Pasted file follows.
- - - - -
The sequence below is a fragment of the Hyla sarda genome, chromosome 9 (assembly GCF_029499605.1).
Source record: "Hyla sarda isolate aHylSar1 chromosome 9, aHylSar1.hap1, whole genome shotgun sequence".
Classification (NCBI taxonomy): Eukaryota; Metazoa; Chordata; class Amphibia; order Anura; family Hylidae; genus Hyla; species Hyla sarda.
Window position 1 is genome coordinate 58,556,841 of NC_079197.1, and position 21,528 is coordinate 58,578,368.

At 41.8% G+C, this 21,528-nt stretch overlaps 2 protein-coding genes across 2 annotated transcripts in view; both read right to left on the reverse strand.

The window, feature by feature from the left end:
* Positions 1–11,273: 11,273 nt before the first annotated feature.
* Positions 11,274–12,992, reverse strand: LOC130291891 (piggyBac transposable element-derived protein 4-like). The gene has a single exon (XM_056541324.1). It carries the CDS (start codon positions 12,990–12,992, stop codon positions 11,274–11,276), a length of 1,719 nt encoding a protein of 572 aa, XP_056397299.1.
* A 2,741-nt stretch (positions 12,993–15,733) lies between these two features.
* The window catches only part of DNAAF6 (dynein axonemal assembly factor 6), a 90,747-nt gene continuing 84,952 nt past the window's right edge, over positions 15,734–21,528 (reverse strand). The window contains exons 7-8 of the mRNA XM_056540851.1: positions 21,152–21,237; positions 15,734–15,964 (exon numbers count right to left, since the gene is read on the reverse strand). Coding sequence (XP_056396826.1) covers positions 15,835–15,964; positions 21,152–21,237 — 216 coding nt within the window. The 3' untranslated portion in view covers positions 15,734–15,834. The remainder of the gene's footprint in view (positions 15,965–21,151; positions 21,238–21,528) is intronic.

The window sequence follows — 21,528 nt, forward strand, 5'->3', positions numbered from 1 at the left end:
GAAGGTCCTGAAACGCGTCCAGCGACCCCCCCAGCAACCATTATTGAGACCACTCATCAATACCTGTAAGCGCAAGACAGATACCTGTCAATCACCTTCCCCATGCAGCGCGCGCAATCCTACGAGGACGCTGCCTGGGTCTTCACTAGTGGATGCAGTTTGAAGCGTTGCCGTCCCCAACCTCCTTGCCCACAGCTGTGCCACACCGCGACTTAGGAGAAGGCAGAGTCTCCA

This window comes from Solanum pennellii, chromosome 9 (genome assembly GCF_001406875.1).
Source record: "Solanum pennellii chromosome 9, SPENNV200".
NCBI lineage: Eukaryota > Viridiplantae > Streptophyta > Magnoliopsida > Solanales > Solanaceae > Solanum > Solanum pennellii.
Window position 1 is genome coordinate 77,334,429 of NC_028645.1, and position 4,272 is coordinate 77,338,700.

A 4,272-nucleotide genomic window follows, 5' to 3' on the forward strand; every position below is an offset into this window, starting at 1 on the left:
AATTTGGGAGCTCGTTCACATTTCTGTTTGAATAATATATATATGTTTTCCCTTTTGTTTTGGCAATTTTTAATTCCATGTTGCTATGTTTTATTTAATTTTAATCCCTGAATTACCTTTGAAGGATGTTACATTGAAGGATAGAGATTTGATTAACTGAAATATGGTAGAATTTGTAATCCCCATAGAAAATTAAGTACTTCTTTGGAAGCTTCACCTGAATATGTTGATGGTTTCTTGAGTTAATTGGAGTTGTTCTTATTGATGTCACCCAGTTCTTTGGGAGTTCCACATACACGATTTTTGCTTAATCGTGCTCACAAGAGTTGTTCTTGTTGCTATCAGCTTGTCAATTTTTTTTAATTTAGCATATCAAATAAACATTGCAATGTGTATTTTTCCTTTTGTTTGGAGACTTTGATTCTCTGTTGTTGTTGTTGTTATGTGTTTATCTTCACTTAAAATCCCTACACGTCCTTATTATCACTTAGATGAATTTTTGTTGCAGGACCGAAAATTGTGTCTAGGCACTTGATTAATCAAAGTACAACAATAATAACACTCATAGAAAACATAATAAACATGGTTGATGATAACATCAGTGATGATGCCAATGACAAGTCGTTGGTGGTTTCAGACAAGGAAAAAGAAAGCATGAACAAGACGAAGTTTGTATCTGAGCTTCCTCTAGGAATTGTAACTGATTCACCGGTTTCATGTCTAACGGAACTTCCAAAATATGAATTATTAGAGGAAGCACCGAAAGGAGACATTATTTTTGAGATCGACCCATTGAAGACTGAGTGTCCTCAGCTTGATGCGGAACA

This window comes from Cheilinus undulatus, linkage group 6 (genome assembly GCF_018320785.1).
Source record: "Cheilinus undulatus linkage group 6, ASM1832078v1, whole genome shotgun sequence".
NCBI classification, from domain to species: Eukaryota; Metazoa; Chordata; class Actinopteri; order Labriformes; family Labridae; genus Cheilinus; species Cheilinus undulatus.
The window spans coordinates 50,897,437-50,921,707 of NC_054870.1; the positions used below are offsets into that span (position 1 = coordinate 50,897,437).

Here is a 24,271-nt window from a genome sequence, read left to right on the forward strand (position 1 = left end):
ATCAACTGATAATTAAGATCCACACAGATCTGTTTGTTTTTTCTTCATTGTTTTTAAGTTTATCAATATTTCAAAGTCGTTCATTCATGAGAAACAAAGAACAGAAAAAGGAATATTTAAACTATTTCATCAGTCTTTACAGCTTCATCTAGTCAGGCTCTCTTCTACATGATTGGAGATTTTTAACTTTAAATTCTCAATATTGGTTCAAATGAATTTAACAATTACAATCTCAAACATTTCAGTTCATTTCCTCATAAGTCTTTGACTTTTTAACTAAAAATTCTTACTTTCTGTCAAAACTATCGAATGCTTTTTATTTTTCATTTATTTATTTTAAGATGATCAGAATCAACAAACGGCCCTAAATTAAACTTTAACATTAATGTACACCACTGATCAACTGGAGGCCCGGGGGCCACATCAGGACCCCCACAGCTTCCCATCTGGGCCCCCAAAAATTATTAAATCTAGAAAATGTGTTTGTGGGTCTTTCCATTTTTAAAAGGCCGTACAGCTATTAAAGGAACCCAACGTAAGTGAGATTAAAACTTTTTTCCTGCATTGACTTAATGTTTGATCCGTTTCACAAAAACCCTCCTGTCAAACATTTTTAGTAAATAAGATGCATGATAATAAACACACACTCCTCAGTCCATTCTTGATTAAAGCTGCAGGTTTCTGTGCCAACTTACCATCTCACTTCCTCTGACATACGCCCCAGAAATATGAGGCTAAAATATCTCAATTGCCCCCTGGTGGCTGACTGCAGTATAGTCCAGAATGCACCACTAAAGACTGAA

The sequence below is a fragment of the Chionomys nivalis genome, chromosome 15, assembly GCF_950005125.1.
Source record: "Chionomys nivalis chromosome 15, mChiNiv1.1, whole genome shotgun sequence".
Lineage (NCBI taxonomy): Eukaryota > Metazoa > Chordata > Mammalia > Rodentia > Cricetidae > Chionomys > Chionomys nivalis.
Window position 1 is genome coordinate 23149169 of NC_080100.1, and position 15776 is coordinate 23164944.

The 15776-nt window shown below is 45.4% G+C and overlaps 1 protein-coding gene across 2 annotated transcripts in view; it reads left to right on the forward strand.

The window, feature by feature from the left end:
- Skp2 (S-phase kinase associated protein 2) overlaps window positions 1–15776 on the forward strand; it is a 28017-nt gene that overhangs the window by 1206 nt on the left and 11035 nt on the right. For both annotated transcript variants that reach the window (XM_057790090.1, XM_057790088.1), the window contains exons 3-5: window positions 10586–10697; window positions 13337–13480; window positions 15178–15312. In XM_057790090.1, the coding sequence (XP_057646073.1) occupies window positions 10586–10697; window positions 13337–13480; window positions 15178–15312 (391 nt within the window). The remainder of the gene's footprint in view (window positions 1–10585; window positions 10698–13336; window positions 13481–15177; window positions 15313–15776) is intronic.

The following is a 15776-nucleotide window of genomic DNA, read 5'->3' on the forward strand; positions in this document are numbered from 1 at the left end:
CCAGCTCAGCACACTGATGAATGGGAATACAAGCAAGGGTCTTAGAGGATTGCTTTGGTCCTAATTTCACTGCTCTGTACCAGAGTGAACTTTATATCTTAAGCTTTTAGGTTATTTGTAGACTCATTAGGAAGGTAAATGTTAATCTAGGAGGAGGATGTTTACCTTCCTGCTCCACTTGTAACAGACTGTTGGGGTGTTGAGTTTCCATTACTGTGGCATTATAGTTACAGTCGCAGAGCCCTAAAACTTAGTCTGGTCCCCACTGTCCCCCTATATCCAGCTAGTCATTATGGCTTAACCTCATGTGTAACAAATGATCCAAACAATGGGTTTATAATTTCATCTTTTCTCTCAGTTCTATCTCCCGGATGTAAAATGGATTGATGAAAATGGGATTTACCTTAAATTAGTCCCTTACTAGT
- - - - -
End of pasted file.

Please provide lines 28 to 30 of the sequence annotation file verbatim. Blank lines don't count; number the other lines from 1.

Window position 1 is genome coordinate 23149169 of NC_080100.1, and position 15776 is coordinate 23164944.

The 15776-nt window shown below is 45.4% G+C and overlaps 1 protein-coding gene across 2 annotated transcripts in view; it reads left to right on the forward strand.

The window, feature by feature from the left end: